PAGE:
Pitino, Lottery Loser, Gets on Bat Phone to Popovich


The Celtics failed to win the NBA lottery yesterday, but the opportunity to secure prize Wake Forest center Tim Duncan could still be within their grasp.

Five minutes after San Antonio won the lottery and the right to the first overall selection in the June 25 draft, Rick Pitino was on the phone with Spurs coach and general manager Gregg Popovich.

The Celtics' new coach and president, whose team landed the third and sixth overall selections, had more than just congratulations on his mind during their brief chat.

"I wouldn't have spoken to Gregg five minutes after it ended if I didn't think (a deal) was an option," Pitino said in conference call about an hour after the nationally televised lottery had concluded. "There is a distinct possibility they may trade the draft pick, but obviously a trade is only good when both teams can benefit."

A Celtics-Spurs hookup could fit that criteria. San Antonio already has perennial All-Star David Robinson roaming the middle.

Robinson, 31, injured for much of the 1996-97 season, would have to share the low post with Duncan should the Spurs decide to keep the pick and employ a twin-tower attack.

"We're going to get as creative as possible, but as much as we want Tim Duncan, I think you'll see comments from Gregg to the effect that David and Tim can probably play together," said Pitino, an assistant coach with the Knicks when they tried unsuccessfully to team centers Bill Cartwright and Patrick Ewing in a frontcourt 12 years ago. "People might be thinking, 'Well, they already have David Robinson, why do they need Tim Duncan? Maybe trade one.'

"They'll probably say both players are very agile, very mobile - let's move David to power forward or vice versa and see if we could play with them first. We could always trade one down the road."

Pitino, exercising his role calling Celtics personnel shots for the first time, sounded like he was prepared to explore multiple avenues before the June 25 draft. At the same time, he did not want to leave the impression he was disappointed with the Celtics' dual draft position.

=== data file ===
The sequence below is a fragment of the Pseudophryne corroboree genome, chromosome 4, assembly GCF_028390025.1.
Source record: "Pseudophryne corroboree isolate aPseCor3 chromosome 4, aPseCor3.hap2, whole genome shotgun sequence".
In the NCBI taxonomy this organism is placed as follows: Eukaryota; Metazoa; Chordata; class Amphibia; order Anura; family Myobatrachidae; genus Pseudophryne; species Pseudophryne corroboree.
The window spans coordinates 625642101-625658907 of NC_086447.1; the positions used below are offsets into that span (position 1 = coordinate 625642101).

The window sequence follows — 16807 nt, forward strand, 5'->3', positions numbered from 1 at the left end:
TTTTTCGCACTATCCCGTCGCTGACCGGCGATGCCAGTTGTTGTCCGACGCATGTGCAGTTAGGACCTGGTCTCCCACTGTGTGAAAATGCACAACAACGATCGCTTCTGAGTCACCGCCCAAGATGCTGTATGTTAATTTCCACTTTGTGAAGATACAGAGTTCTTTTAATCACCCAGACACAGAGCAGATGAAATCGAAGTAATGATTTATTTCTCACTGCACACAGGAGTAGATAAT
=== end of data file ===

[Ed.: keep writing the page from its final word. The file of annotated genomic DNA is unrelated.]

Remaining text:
"Obviously, the No. 1 pick was Tim Duncan and after that, (Nos.) 2 through 6 made no difference to me," said Pitino. "If I could do it over again, of course I would have liked to have had him with the No. 1 pick, but I'm certainly not discouraged with having the third and sixth picks.

"Anyone who's disappointed with the third and sixth picks doesn't understand the draft process or the long haul we're in here with the Celtics. The third and sixth picks will have enormous upside potential. Down the road they could be as valuable as Tim Duncan."

True, but even Pitino could not deny the lottery played squarely against his team's best interests. The Celtics' most glaring need is for a legitimate big man. Unfortunately for the locals, the same could be said for Philadelphia, which turned up with the second draft pick. That means Texas Tech's 6-foot-11 Tony Battie, the only big man in the draft with skills in the same area code as Duncan's, will likely be wearing a Sixers uniform next season.

"As you look at it now, Tony Battie is probably going to be the second pick, although there are no guarantees," said Pitino, who will spend the next few weeks evaluating talent and discussing draft strategy with his staff. "Philly might try to trade down, they might try to go after Tim Duncan and trade up.

"There are going to be a quite a few speculative things that crop up in the next week or two, and we're probably going to be in the middle of that speculation."

The speculation will initially revolve around San Antonio, which has a major trump card in Duncan. The All-American senior, head and shoulders above the rest of the college crop, could be a major asset playing for the Spurs - or fetch them plenty in a blockbuster deal. The Celtics, with two of the first six picks to offer - in addition to just about anyone from their current roster - will listen very carefully to any San Antonio proposals.

"It all sounds great, but I think you're going to have to offer them one heck of a deal for them to trade Tim Duncan," said Pitino. "Maybe we can do it. Maybe we can't. That remains to be seen."

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